Bunting - The Ancient Music of Ireland, Volume 1, Issue 1, Page 67

Bunting - The Ancient Music of Ireland, Volume 1, Issue 1, Page 67
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periodical Publisher
Hodges & Smith, Dublin, 1840
periodical Editor
Edward Bunting
periodical Title
Bunting - The Ancient Music of Ireland
volume Number
issue Content
ANCIENT MUSIC OF IRELAND. 55it may be worth while to remark, that his name, Cronan, corresponds with the Irish termfor the bass in music. Thus the rude species of counterpoint, accompanying the air ofBallinderry, is called its &onan, even by the English and Scottish Settlers of the present day.Mention of the Cruit, but not associated with other music, occurs in the Irish poemsascribed to St. Columba; and, in the very ancient description of the Teach Mid Chuarta,or Hall of rfara, written probably in the sixth century, and referring to the manners of thethird, a place is assigned, among the occupants of the various seats in the hail, to the Gruitireor harpers.aTo conclude the inquiry respecting this instrument, the following remarkable passageis submitted, from the Book of Lecan.b The opening poem of the collection, part of whichis lost, embodies a series of triads metaphorically descriptive of the skill and power of theTuath de Da iaans, the predecessors of the alleged Milesian Colony, and a race to whom,undoubtedly, much of the ancient excellence of the arts in Ireland is to be attributed. Thelanguage employed, and the use of the triad, indicate, perhaps, a higher antiquity than that- of any of the evidences above adduced. The triads are employed thus : Blackness,Obscurity, and Darkness, were their (the Dedanaans) three cup-bearers; Strength, Robust-ness, and Vigour, their three servants; Storm, Wind, and Breeze, their three horses; Inda-gation, Pursuit, and Swiftness, their three hounds, &c., the intention appearing in generalto be, to assign a positive, comparative and superlative of each species, to each triad. Thatalluding to the present subject of inquiry is as follows: Ceot ct u binn a u ttbum rpcpulrlpl, i.e. as rendered in the old translation quoted by Mr. Hardilnan,c Music, Melody,and Harmony of Strings, were their three harpers. And this translation of rerbinu seemsthe correct one. But harmony of strings, as expressing something more than melody,can mean nothing but musical concord. With respect, therefore, to the Irish harp of thetime of Cambrensis, it is submitted, that there appear sufficient grounds for supposing it tohave been in use in this island from a period ai terior to the arrival of the Scotic colony.Our harp tunes, requiring an instrument of a certain compass for their perform anc.e, have,consequently, as great a length of time through which to stretch back their claims on antiquity,as those the structure of which indicates a ruder origin; and thus the lament of Deirdre, andthe other early pieces proper to the harp, in this collection, may assert their Ossianic ,andPagan origin, unimpeded by the objection, that the Irish of that ra had no instrumentcapable of performing them. Indeed, if the testimony of Cambrensis were to he implicitlyrelied on, the harp tunes would be the only ones on which the high antiquity of Irish musiccould legitimately rest, for Cambrensis denies us the honor of the bagpipe, which is mani-festly the parent of almost all the airs of the other class.a Petrie on the Antiquities of Tara Hill, Trans. H. 1. A., vol. xviii. part 2, p. 187.b Library, H. I. A. C Irish Minstrelsy, vol. ii. p. 353.d That the chorus of Giraldus is the bagpipe has been recently demonstrated in Mr. Dauneys learned work onancient Scottish music.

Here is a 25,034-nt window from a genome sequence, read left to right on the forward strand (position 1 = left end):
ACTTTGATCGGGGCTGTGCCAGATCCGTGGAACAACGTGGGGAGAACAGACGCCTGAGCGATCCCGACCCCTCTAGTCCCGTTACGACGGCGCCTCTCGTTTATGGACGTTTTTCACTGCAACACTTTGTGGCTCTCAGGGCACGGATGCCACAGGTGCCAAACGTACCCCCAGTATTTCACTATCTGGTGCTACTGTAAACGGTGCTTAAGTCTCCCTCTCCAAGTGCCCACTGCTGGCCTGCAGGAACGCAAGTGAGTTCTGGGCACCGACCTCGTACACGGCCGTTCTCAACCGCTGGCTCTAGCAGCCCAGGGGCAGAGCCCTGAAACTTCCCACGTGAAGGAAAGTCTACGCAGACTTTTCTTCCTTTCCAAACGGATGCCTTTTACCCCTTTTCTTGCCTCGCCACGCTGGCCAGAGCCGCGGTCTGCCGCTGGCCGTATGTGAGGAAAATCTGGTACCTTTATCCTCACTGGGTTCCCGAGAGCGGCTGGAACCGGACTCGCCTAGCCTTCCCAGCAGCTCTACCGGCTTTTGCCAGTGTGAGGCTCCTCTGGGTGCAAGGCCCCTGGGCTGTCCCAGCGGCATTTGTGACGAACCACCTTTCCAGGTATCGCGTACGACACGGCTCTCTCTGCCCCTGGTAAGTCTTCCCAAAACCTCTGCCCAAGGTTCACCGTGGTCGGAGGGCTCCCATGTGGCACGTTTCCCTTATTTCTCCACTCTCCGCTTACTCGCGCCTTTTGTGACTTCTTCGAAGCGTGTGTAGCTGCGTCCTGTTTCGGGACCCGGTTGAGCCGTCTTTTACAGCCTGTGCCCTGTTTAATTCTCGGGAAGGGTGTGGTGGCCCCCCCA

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periodical Author
Edward Bunting
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Bunting - The Ancient Music of Ireland

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